Trump's tariff talk triggers EU retaliatory plan
Newsletter: A deeper dive into the day's most notable stories
Welcome to The National Today newsletter, which takes a closer look at what's happening around some of the day's most notable stories. Sign up here and it will be delivered directly to your inbox Monday to Friday.
- EU reveals list of American-made items that will be subject to new 25 per cent import duties if the U.S. President follows through on his plan to impose tariffs on foreign steel and aluminum
- Russian double-agent Sergei Skripal and his daughter Yulia were attacked with a nerve agent, U.K. police say
- Thirsty Cape Town to offset demands of big cycling race and marathon by trucking in drinking water, using "recycled" water for ice
Hitting American where it hurts
It looks like Donald Trump is going to get his trade war.
This morning, the European Union unveiled its list of American-made items that will be subject to new 25 per cent import duties if the U.S. President follows through on his plan to impose tariffs on foreign steel and aluminum.
As had been previously hinted — and slyly reinforced by Malmström's choice of apparel, a black leather jacket — the EU list includes Harley Davidson motorcycles, blue jeans and bourbon.
But there were close to 100 additional items, including self-tapping screws, step-ladders, bed linen, lipstick, manicure sets, kitchen sinks, and appliances for "baking, frying and grilling." (We're looking at you, George Foreman.)
As will more rarified, one-percenter purchases like yachts, sail craft and power boats.
Trump's proposed tariffs — 25 per cent on steel and 10 per cent on aluminum — are being levied under a 1962 act that gives the president power to limit trade for reasons of "national security."
But today, Malmström wondered aloud how the act applies to "traditional allies."
"We cannot see how the European Union, friends and allies in NATO, can be a threat to international security in the U.S.," she said.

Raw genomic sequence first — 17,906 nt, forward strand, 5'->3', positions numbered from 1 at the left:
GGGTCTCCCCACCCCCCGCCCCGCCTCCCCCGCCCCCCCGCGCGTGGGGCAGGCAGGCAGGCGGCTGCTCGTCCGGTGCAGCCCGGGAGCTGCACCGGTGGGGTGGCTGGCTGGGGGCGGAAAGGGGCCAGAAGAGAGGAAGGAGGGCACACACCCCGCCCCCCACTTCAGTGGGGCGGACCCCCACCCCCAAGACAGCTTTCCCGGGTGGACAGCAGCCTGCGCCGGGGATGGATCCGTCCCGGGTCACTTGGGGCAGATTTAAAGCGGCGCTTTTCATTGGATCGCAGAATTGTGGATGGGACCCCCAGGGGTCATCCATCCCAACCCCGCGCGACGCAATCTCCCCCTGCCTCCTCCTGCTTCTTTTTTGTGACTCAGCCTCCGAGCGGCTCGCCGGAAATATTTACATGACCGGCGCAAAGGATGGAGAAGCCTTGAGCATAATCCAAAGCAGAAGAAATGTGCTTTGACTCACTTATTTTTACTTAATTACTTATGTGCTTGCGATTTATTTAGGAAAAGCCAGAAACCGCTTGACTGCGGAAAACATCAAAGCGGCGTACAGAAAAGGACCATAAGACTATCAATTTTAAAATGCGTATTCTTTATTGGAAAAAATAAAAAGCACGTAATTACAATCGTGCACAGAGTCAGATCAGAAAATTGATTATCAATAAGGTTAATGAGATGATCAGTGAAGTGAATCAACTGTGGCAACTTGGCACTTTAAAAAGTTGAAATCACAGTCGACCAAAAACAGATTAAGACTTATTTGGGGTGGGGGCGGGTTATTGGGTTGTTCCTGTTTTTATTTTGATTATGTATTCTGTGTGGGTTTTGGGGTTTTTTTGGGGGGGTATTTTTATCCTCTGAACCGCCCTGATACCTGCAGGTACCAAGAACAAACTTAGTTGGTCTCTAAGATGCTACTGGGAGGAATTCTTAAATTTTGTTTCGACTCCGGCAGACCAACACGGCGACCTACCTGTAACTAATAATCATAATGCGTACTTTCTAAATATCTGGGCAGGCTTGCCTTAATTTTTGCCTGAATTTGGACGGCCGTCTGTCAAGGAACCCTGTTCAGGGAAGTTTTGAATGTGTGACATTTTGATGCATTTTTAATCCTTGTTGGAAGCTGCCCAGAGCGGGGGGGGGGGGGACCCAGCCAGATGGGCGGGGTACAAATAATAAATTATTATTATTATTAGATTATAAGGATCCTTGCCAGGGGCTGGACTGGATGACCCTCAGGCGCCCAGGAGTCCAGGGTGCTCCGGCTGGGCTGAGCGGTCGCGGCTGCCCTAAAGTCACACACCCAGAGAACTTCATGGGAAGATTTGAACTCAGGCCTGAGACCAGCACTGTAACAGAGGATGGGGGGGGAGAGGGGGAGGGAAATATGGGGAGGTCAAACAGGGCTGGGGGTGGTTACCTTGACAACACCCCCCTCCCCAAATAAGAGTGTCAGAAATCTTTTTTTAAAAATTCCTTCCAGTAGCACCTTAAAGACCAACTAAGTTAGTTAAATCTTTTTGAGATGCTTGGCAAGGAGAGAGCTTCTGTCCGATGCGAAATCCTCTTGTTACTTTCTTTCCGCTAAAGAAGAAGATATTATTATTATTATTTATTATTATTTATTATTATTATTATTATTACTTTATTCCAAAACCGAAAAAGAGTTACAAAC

And this morning, the U.S. Commerce Secretary Wilbur Ross indicated that the resident's position might be more flexible than it appears -- at least when it comes to Canada and Mexico.
"We're not trying to blow up the world. There's no intention of that," Ross said in an interview on the CNBC network. "We're not looking for a trade war. We're going to have very sensible relations with our allies."
Although Trump's daily tweet-fest suggests otherwise.
From Bush 1 to present, our Country has lost more than 55,000 factories, 6,000,000 manufacturing jobs and accumulated Trade Deficits of more than 12 Trillion Dollars. Last year we had a Trade Deficit of almost 800 Billion Dollars. Bad Policies & Leadership. Must WIN again! <a href="https://twitter.com/hashtag/MAGA?src=hash&ref_src=twsrc%5Etfw">#MAGA</a>—@realDonaldTrump
Today the U.S. Commerce Department announced that the country's trade deficit hit $56.6 billion US in January -- a nine-year high.
And America's trade imbalance with China — the world's No. 1 steel producer — is only getting worse, up 16 per cent to $36 billion.
Skripal poisoned by nerve agent
British authorities say they now know what the mystery substance was that caused a former Russian spy and his daughter to fall deathly ill last weekend — a nerve agent.
Sergei Skripal, 66, and his daughter Yulia, 33, remain in critical condition in a hospital in Salisbury, England. On Sunday evening, they were discovered passed out on a park bench near a downtown shopping mall.
At Scotland Yard this afternoon, Mark Rowley, assistant commissioner of the Metropolitan Police, told reporters that lab tests suggest that the illnesses were caused by a nerve agent, and that the victims were "targeted specifically" in an act of "attempted murder."
He was pardoned by then-Russian president Dmitry Medvedev in July 2010, and was included in a swap for 10 deep-cover "sleeper agents" that the Russians had placed in the United States.
Skripal was later granted U.K. residency and obtained a house in Salisbury, the sleepy cathedral town southeast of London where Sunday's incident took place.
His daughter Yulia was visiting from her home in Russia.
In an appearance on Russian television in 2010, Putin was asked about the spy swap that saw Skripal and three other Russians sent to the West.
"Traitors will kick the bucket. Trust me. These people betrayed their friends, their brothers in arms," Putin said. "Whatever they got in exchange for it, those 30 pieces of silver they were given, they will choke on them."
Today, Rowley refused to specify which nerve agent police believe was involved.
But Russia is among the handful of nations that have stockpiles of both Sarin and VX.
VX, invented by a British scientist in the 1950s, comes in liquid, gas and cream form, and exposure to just 10 milligrams can be fatal. VX is what authorities believe was used to kill Kim Jong-nam, the estranged half-brother of North Korean dictator Kim Jong-un, in an attack at a Malaysian airport last year.